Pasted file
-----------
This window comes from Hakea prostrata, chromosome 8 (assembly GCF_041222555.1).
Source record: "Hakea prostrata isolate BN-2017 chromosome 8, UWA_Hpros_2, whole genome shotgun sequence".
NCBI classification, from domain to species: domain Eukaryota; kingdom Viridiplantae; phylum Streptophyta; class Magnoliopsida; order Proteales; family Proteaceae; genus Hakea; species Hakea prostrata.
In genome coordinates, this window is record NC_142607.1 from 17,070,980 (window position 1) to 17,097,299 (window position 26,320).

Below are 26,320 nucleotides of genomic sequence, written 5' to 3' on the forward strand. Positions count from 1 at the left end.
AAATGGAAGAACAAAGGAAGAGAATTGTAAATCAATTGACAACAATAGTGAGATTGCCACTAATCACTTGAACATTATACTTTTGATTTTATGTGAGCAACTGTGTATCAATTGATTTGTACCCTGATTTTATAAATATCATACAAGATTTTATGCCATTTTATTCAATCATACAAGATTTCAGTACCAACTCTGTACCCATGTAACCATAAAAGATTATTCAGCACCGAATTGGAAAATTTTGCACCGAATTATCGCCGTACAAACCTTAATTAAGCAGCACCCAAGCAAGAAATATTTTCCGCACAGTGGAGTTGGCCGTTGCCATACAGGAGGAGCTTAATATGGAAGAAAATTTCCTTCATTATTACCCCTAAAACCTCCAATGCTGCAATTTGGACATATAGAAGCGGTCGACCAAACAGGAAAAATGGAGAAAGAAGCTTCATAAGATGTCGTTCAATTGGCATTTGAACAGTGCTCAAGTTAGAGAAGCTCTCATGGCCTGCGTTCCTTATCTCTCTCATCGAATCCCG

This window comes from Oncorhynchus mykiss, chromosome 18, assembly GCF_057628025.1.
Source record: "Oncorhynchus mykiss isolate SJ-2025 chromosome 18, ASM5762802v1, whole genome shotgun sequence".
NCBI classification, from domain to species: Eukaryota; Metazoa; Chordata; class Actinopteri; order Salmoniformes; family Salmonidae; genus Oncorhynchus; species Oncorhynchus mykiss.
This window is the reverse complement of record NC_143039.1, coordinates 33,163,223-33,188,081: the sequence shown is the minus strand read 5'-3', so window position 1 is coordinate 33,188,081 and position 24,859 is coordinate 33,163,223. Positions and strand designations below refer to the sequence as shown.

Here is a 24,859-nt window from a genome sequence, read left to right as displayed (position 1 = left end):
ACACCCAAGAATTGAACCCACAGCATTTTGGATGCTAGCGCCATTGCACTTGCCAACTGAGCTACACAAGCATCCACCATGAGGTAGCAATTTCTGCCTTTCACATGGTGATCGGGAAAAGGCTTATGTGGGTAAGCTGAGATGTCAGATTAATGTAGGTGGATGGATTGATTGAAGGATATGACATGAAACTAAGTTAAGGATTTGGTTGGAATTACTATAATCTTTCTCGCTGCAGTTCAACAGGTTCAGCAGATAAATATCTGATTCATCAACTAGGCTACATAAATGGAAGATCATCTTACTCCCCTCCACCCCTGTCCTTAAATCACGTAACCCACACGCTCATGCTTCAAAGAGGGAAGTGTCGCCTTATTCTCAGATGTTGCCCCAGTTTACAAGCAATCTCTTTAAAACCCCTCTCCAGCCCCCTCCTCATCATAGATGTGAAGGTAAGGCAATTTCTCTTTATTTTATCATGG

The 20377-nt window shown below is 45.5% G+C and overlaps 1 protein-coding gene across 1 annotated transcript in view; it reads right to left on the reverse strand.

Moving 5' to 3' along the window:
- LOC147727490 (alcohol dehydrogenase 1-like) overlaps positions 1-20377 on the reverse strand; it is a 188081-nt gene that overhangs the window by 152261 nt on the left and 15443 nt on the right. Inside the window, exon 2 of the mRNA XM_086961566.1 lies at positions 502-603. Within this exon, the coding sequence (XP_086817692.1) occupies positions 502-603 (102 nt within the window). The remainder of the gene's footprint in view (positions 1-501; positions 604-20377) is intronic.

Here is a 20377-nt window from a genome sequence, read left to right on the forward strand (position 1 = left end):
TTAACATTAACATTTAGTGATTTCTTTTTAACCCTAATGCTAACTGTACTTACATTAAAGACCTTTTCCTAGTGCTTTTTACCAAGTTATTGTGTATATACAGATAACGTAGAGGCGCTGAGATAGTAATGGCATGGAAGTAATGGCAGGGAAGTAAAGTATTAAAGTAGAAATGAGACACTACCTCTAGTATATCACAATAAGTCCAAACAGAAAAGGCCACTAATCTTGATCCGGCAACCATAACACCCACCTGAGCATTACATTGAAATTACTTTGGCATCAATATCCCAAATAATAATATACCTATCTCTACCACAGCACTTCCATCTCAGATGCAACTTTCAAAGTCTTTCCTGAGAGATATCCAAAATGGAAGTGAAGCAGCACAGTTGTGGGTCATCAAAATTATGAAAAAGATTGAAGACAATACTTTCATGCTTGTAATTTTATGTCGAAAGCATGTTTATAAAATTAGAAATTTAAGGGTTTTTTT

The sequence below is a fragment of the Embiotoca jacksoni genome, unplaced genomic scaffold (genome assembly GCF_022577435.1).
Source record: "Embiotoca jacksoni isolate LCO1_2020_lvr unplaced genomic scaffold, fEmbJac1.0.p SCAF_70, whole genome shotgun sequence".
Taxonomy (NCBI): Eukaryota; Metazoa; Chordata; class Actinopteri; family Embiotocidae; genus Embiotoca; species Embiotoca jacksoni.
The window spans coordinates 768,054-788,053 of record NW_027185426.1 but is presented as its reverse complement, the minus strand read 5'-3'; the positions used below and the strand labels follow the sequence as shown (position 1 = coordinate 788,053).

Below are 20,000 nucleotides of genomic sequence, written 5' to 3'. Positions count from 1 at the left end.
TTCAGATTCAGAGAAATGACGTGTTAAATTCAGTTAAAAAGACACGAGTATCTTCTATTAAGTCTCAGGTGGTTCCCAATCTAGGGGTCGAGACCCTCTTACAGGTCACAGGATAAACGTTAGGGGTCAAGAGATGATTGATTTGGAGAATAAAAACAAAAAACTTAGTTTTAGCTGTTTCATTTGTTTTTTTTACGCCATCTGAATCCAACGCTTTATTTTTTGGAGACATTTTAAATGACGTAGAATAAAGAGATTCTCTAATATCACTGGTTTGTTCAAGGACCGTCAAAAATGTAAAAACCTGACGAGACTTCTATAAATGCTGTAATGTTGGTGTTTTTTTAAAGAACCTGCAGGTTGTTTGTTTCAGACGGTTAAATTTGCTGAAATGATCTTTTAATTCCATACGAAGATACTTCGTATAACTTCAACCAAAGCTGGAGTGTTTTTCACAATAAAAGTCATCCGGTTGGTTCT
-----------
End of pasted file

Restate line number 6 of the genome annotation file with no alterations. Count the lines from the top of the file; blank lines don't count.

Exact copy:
AAATGGAAGAACAAAGGAAGAGAATTGTAAATCAATTGACAACAATAGTGAGATTGCCACTAATCACTTGAACATTATACTTTTGATTTTATGTGAGCAACTGTGTATCAATTGATTTGTACCCTGATTTTATAAATATCATACAAGATTTTATGCCATTTTATTCAATCATACAAGATTTCAGTACCAACTCTGTACCCATGTAACCATAAAAGATTATTCAGCACCGAATTGGAAAATTTTGCACCGAATTATCGCCGTACAAACCTTAATTAAGCAGCACCCAAGCAAGAAATATTTTCCGCACAGTGGAGTTGGCCGTTGCCATACAGGAGGAGCTTAATATGGAAGAAAATTTCCTTCATTATTACCCCTAAAACCTCCAATGCTGCAATTTGGACATATAGAAGCGGTCGACCAAACAGGAAAAATGGAGAAAGAAGCTTCATAAGATGTCGTTCAATTGGCATTTGAACAGTGCTCAAGTTAGAGAAGCTCTCATGGCCTGCGTTCCTTATCTCTCTCATCGAATCCCG